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NY show explores Katharine Hepburn as fashion icon

NEW YORK -- A new exhibition is hailing the fashion sense of Katharine Hepburn, whose trademark khakis and open-collar shirts were decidedly unconventional in the 1930s and 40s, when girdles and stockings were the order of the day.

The fiercely independent Hepburn famously once said: “Anytime I hear a man say he prefers a woman in a skirt, I say, 'Try one. Try a skirt.'”

But skirts and dresses abound in “Katharine Hepburn: Dressed for Stage and Screen” at the New York Public Library for the Performing Arts, which opens Thursday.

Hepburn, who died in 2003 at age 96, saved almost all the costumes from her long career that included four Oscars and such memorable films as “The Philadelphia Story,” “The African Queen,” “Guess Who's Coming to Dinner” and “On Golden Pond.” Forty are on view at the exhibition, which runs through Jan. 12.

One of the first things visitors will notice is how slender Hepburn was — she had a 20-inch waist — and a grouping of seven khaki pants artfully arranged on a pair of mannequin legs.

“The fact that she wore slacks and wanted to be comfortable influenced women's ready-to-wear in the United States,” said Jean Druesedow, director of the Kent State University Museum, which was given 700 items from Hepburn's estate. Kent State was selected because it's one of the country's only museums of performance clothes.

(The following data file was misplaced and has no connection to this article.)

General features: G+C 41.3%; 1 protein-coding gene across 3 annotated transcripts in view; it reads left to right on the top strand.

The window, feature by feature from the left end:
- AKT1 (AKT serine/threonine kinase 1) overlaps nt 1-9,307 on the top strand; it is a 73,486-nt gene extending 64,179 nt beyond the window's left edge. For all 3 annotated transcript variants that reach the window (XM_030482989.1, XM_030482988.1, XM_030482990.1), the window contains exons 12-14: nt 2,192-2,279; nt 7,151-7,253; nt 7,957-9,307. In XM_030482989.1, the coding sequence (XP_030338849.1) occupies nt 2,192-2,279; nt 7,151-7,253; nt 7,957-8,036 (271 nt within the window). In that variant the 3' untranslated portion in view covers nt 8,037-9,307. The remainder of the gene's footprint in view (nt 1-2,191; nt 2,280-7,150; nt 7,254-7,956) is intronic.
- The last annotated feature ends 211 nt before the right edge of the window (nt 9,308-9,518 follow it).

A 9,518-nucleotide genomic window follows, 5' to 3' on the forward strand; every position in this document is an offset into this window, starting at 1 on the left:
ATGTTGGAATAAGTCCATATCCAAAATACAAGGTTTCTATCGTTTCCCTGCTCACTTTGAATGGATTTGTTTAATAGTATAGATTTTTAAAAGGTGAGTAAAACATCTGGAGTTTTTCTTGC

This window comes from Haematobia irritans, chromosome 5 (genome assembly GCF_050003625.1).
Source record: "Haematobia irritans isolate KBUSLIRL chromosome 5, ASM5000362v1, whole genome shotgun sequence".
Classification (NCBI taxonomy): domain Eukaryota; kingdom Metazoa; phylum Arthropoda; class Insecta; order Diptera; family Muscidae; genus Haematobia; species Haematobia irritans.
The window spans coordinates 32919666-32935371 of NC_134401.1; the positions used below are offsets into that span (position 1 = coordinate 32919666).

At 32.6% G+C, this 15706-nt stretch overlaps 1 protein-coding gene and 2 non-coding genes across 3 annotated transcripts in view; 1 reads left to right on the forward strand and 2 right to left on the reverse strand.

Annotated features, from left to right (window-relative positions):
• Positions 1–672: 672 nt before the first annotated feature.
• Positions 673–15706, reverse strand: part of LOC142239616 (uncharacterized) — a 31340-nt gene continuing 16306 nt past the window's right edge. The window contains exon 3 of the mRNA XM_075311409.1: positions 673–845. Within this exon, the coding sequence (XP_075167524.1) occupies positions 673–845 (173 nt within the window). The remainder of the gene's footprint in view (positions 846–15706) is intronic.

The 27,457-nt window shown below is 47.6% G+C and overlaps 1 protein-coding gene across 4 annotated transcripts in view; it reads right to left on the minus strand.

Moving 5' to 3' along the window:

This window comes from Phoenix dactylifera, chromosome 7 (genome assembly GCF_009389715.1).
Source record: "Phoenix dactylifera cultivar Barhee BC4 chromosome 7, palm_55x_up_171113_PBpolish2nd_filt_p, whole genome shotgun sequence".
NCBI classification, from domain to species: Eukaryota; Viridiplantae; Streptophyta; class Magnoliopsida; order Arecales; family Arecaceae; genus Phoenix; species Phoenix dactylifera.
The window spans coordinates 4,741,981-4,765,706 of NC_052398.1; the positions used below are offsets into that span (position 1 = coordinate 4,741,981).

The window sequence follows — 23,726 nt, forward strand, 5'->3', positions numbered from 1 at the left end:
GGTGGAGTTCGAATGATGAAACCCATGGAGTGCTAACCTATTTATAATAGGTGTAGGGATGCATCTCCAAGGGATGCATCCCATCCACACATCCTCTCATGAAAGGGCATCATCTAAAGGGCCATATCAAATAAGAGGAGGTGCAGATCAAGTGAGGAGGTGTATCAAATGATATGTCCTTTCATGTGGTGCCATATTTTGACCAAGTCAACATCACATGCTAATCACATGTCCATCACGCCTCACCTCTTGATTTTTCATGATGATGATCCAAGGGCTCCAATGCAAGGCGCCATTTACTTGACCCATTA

“That image said to the American woman 'Look you don't have to be in your girdle and stockings and tight dress. You can be comfortable.' That was probably the first aspect of becoming a fashion icon,” said Druesedow, a co-curator of the exhibition.

The strong-willed actress known for taking charge of her career worked closely with all her designers to decide her performing wardrobe.

“They understood what would help her characters, what she would feel comfortable wearing ... how it would support the story,” Druesedow said.

Margaret Furse, an English designer who created Hepburn's wardrobes for “The Lion in Winter,” “A Delicate Balance” and “Love Among the Ruins,” went shopping with the star and talked extensively about what kinds of things would set the scene.

Among the highlights is a stunning satin and lace wedding gown created by Howard Greer for her role as Stella Surrege in “The Lake.” The 1933 production was her first major Broadway role and also a huge flop. Writer and wit Dorothy Parker described her performance as running “the gamut of emotion from A to B.” The experience taught Hepburn to have a bigger say in what roles she accepted, said Barbara Cohen-Stratyner, curator of exhibitions at the New York Public Library for the Performing Arts.

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 Boston museum puts celebs in the picture 
A gown by Valentina, from the 1942 production of “Without Love,” is shown as part of the “Katharine Hepburn: Dressed for Stage and Screen” exhibit in the New York Public Library for the Performing Arts at Lincoln Center, Tuesday, Oct. 16. (AP)

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